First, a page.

There's nothing particularly dramatic about how Amy found out about Nick's affair. While home alone one night, she decided to surprise him at The Bar and spend a romantic evening with him—nothing kills your desire for a romantic evening though, quite like seeing your husband leave a bar with another woman and then kiss her under a tree. Amy followed them to Andie's apartment and then sat on the front steps trying to plan her next move; eventually she got too cold (because it was snowing) and went home.
Amy isn't one of those girls who confront their cheating significant others in fits of rage. No—what she does is worse than that. She keeps the knowledge to herself and lets it fester and infect her. Her anger over Nick's lies after everything she's sacrificed for him makes her feel worthless and stupid; in her eyes, the only solution is to rewrite history to make Nick the bad guy and restore her to being Amazing Amy, rather than "Average Dumb Woman."
Maybe you think Amy's being a little melodramatic and extreme by deciding to frame Nick for murder. Maybe she should have exploded in a fit of rage and left him. To you skeptics, Amy says no way—she refuses to be treated like a doormat and will have her revenge. Nick must be taught once and for all that he's not entitled to everything, that he isn't the golden boy—and if it takes prison and a lethal injection to do that, then so be it.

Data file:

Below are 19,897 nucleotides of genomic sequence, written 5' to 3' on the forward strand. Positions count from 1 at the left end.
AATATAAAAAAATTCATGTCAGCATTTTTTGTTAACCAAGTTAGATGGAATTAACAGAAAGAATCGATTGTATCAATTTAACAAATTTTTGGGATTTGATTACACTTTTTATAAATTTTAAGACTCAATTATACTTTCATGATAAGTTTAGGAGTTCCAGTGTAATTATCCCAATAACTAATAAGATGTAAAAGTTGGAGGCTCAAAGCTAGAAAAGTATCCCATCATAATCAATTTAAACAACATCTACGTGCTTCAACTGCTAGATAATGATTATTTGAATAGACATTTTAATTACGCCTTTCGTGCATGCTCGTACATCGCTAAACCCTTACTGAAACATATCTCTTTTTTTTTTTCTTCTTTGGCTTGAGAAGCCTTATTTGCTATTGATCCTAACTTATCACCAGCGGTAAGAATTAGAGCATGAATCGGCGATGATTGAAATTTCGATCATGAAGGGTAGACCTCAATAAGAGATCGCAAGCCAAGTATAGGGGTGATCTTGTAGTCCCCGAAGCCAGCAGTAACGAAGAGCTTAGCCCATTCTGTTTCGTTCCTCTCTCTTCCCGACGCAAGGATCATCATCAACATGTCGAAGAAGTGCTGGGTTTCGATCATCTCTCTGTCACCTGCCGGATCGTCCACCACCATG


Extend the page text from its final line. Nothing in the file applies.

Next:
That said, Amy continues to describe what really happened the morning she disappeared, as well as let us in on more of her brilliantly twisted plan. To begin with, she bought a very ordinary, very forgettable used car on Craigslist, drove to Arkansas to pay for it and take it home, and has been parking it in long-term lots in St. Louis for five months. From this point on, her plan is to stay at an isolated campground with cabins in the Missouri Ozarks (with cable television, of course) and watch Nick self-destruct.
She also stops at a truck stop and cuts and dyes her hair in the bathroom. By her description, she's gone from being a super stunning blonde to an ordinary looking girl with mousy brown hair and glasses; it occurs to her that Nick never would have been attracted to her in the first place if she'd looked like this when they met.
But what about Amy's diary? She seemed like such a funny, sweet, cool girl in those entries, so who the heck is this vindictive and super bitter lady? Here's your answer: Diary Amy doesn't exist. Amy had to create a likeable, devoted, and even overly trusting persona in order to win sympathy from the cops and the viewing public. All the entries point to one conclusion: that Amy loved Nick, but was also terrified of him. Hence all the entries ("If you read this and I'm dead") that point to Nick as a murder suspect.
You almost have to admire Amy's resolve and attention to detail with this whole thing—she even went back through all her planners and researched current events to preserve the authenticity of each of the seven years of entries.
Amy knows her parents are pretty freaked out, but frankly, she doesn't really care. To them, she's always been Amazing Amy, their business, not their daughter, so she figures they deserve to think she's dead after objectifying her all those years. The same goes for Nick. To Amy, the best thing about this plan is that everyone gets punished.